“I’ve fooled everyone into thinking I’m smart” – The Twice-Exceptional Student
When I was in grad school, I had a fellowship at a nonprofit where I tested kids and adults who suspected that they had a reading disorder. This experience was eye-opening. I sat down with countless kids, teens, and adults who would look at me and say the same thing. “I must be stupid because I can’t read well.”
A common misconception about dyslexia is that it relates to a person’s intelligence. This isn’t true. In fact, part of the definition of dyslexia is that a person’s reading abilities are unexpectedly low compared to their age, cognitive ability, and age-appropriate education.
These feelings are often even more exaggerated in an individual identified as cognitively gifted AND as having a learning disability (this is referred to as “twice-exceptional”). Being “twice-exceptional” can often lead to anxiety and feelings of depression, especially when the individual compares their strengths to their perceived (or real) weaknesses, like having a reading disorder.
Being gifted does NOT “make up” for having a learning disability
Oftentimes, when one thinks of being “gifted” in an area, be it intellect, sport, or artistic talent, they assume the benefits of “having it easy.” Imagine being able to pick up and expand upon advanced concepts, retaining information after a quick read, or putting together IKEA furniture without getting totally confused by the directions (is the last one just me?). We often don’t think about the fact there are big challenges that come with being gifted. This is an under-researched topic.
Common Struggles of the 2E Learner
Troubles arise when a 2E child realizes that they are out of sync from age mates, struggle to capitalize on their abilities or get feedback that what they are doing doesn’t meet standards. These feelings may manifest in the following ways:
Twice-exceptional students often hold themselves to a high standard. They’ve likely received a lot of external praise early on for their successes. Frustration can develop when they realize that they have to work harder than their intellectual peers. This diet of frustration and resentment without academic success can lead to anger at the school and with those that hold high expectations (including themselves).
Every student (gifted or not, with a disability or not) will experience this at some point. No one is good at everything! But being faced with this reality when a child has been praised for their intellectual skill and may have identified with it as being their “thing” can lead to problems with their emotional well-being.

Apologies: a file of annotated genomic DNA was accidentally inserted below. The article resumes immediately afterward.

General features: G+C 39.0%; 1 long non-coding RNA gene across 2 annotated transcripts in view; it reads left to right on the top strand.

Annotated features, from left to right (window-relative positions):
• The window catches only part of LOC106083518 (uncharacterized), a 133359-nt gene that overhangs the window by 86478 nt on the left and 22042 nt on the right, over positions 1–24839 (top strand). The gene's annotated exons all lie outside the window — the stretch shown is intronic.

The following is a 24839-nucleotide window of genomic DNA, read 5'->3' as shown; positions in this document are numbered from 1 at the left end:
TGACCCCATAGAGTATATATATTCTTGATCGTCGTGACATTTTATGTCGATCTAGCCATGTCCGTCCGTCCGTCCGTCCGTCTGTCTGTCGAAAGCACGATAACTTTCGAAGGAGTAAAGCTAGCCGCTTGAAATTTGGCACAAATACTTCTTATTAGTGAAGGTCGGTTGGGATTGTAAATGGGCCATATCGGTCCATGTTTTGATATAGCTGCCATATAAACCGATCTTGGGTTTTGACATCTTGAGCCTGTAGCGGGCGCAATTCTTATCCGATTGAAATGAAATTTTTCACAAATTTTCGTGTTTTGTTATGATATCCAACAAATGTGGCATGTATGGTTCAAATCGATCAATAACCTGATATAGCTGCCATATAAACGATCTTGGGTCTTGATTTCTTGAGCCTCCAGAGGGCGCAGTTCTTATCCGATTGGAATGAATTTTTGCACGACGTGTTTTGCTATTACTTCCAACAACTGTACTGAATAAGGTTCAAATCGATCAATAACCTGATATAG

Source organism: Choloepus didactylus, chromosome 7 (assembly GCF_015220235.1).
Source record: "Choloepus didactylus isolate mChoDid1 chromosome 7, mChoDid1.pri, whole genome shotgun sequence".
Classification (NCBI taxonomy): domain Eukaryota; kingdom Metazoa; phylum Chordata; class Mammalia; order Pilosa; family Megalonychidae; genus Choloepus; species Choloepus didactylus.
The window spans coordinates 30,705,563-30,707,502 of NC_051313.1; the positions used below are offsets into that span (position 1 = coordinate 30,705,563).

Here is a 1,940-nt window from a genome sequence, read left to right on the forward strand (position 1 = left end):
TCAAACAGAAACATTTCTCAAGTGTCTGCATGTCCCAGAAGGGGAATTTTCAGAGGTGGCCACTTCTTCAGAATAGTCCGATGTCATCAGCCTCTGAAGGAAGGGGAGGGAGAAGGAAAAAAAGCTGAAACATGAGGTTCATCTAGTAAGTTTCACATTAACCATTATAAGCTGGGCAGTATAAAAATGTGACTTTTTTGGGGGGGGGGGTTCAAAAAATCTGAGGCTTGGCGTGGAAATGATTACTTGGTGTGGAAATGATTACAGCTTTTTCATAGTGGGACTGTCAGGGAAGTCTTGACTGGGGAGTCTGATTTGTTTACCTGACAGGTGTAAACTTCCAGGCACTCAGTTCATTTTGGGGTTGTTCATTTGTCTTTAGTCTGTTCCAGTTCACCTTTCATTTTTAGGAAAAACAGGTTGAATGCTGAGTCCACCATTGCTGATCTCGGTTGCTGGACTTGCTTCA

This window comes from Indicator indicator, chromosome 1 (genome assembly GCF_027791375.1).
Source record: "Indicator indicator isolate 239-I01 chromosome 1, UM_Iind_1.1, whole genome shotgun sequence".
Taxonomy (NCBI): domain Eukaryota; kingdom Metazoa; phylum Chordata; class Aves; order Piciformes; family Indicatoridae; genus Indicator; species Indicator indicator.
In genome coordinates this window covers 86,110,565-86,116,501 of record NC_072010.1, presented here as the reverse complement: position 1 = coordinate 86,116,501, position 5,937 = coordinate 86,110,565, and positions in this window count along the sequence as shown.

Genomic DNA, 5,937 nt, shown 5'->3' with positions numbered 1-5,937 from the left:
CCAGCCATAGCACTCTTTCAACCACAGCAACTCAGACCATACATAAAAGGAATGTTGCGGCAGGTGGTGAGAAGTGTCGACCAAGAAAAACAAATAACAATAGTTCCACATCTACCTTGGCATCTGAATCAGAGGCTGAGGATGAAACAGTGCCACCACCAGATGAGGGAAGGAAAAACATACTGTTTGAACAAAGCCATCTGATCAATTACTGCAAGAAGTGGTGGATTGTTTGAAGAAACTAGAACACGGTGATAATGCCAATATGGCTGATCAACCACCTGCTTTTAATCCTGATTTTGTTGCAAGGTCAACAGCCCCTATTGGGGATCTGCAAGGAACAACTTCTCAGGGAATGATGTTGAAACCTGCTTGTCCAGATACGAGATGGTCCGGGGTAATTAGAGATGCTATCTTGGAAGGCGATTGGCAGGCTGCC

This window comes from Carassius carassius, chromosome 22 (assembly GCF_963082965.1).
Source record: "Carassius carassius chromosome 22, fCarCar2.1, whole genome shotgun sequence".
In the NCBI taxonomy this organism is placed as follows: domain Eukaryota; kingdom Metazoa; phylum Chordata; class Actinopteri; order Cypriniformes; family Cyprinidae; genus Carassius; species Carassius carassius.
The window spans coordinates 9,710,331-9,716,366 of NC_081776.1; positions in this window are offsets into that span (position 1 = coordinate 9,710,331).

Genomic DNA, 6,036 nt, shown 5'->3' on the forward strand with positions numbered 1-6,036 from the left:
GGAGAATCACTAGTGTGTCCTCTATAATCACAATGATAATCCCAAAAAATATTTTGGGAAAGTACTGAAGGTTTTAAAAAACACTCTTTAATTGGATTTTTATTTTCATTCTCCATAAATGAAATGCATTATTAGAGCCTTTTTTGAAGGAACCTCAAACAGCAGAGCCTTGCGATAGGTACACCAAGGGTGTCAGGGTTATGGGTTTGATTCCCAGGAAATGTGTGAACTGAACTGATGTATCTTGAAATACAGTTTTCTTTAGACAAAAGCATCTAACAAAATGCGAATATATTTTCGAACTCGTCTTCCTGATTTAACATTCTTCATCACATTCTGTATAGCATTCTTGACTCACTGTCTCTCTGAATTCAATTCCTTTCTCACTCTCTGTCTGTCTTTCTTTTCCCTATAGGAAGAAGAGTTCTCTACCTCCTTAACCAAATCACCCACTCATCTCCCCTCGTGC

2. Fear of Failure
When a person doesn’t have explicit instruction or alternative ways to compensate for their weaknesses, they may develop an expectation of failure, or a fear of failure. Again, this could come out as anger, or as anxiety. Others may attempt to avoid or refuse to complete the task. In the psychology world, this phenomenon is referred to as “learned helplessness” (watch my video about it here).
One way to avoid feelings of anger, fear or anxiety, is to control situations. A person may try to gain control over their environment (ie, missing class so that they can do the test at the front office or going to the bathroom during oral reading time). Or it might result in attempts to hyper-control other areas of their lives (ei, eating disorders, rigidity over social relationships or routines).
4. Low Self-Esteem
The negative coping mechanisms adopted to deal with the anger, fears, and frustrations regarding academic struggles can take a toll on self-esteem. I often have clients say things like, “If people knew how much I struggle, they would reject me.”
The burden of hiding a “secret” is often much greater than the burden of the secret itself. When a 2E individual fears judgment or rejection from their loved ones or peers self-esteem, the walls they build can keep them prisoner.
5. Fear of Success
When you are at the top of the mountain, the only way to go is down. It’s not unusual for a 2E student to worry about a bad performance. It may seem counter-intuitive that anxiety could increase when a person who has a learning disability has success. But consider this. If a person does well on a particular task and everyone celebrates their success, they may feel added pressure for the next challenge. This often creates a fear of not being able to replicate this level of success consistently. Not succeeding may feel less threatening than future failures! In fact, anyone can be prone to these tendencies.
How A Growth Mindset Can Bring Relief
How do twice-exceptional students thrive? 2E individuals (and people in general) who are most likely to achieve a healthier mindset typically have a “growth mindset” in common.
People who have a growth mindset accept their strengths and weaknesses, utilize accommodations when necessary and accept that they might have to work harder than their peers to achieve the same results that will find the most personal success and emotional peace. These individuals have developed a positive sense of personal competence in addressing difficult academic tasks and see challenges as opportunities to stretch themselves.
One common theme that I hear from older teens and adults that I’ve worked with in therapy has been that they wished that they hadn’t waited so long to seek help. The future is bright for twice-exceptional students when you can see it clearly.